This book is bulging with such stories, but it also explores the structural issues afflicting Black Alaskans, particularly as the urban centers rapidly expanded after World War II. Black residents of Anchorage were redlined into impoverished districts that the city ignored. Urban renewal initiatives meant Black neighborhoods were demolished to make way for new roads serving white residents from outlying homes. And despite anti-discrimination laws, businesses routinely kept Black employees in menial positions.
Along with the rest of the country, Black Alaskans began pushing hard for civil rights in the 1960s, and Hartman shows how this struggle mirrored the national movement, history in contrast with how Alaskans usually view our culture. “In fact,” he writes, “while Alaskans have applauded themselves for a streak of independence and a general disdain for ‘how they do things Outside,’ its history of racial discrimination on the one hand and civil rights mobilization and activism on the other exposes more commonality with other places than it does exceptional patterns of openness.”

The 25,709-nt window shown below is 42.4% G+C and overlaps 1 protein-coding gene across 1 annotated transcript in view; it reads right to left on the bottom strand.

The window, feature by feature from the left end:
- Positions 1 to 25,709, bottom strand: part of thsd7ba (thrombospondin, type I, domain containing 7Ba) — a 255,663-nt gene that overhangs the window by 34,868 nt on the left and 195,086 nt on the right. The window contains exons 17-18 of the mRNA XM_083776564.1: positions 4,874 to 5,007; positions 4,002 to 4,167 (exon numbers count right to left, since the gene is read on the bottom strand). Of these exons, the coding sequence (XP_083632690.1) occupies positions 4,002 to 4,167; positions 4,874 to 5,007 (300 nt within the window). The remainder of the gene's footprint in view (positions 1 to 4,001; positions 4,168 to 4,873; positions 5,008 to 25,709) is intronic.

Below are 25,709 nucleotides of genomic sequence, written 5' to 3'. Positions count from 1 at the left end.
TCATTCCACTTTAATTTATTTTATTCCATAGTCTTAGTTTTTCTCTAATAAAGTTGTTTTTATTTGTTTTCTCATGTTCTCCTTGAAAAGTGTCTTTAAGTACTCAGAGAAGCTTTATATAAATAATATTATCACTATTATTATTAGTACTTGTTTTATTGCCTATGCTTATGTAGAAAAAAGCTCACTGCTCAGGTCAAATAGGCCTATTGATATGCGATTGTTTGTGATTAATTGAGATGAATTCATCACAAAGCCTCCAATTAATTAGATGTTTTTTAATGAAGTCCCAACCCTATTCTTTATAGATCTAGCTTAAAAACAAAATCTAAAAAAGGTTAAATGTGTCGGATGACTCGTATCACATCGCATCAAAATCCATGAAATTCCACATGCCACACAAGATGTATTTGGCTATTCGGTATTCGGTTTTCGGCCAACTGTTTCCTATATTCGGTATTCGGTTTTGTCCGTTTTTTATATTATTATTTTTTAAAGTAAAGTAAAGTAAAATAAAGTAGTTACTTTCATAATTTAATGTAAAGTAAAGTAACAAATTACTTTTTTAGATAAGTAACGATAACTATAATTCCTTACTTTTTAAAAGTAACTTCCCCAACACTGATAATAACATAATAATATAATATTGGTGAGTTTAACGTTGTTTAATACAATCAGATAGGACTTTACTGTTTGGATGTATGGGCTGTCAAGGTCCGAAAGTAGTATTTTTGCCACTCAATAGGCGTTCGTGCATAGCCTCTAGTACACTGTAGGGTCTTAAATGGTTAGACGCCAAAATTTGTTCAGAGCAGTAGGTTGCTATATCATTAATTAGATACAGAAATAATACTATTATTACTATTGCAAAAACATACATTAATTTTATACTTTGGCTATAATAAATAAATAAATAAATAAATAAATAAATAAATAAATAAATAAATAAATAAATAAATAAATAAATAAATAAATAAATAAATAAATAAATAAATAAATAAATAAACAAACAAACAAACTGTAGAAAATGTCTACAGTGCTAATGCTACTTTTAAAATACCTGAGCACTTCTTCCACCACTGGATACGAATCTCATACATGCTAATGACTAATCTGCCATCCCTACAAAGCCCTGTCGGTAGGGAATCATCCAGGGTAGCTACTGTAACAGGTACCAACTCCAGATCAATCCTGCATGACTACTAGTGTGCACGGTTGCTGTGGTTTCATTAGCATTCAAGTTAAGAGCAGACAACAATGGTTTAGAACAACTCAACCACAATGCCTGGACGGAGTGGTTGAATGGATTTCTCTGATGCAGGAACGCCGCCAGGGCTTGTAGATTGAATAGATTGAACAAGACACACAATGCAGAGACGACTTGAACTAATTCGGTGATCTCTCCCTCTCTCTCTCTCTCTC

Through a series of individual stories paying homage to the work of many Black Alaskans, Hartman tells the broader story of the Black experience in Alaska. Black history must be known in order to understand Alaska and American history, and this overview offers a vital launching pad for exploring this part of our mutual past. Hopefully the topic, which is beginning to attract attention, will be expanded on by many scholars. Hartman himself has a deeper academic study due for publication later this year, written with Anchorage historian David Reamer. It’s a solid start. Meanwhile, a printed copy of “Black History in the Last Frontier” needs to be placed in every high school library in Alaska.
A free PDF of “Black History in the Last Frontier” can be obtained at the National Park Service website.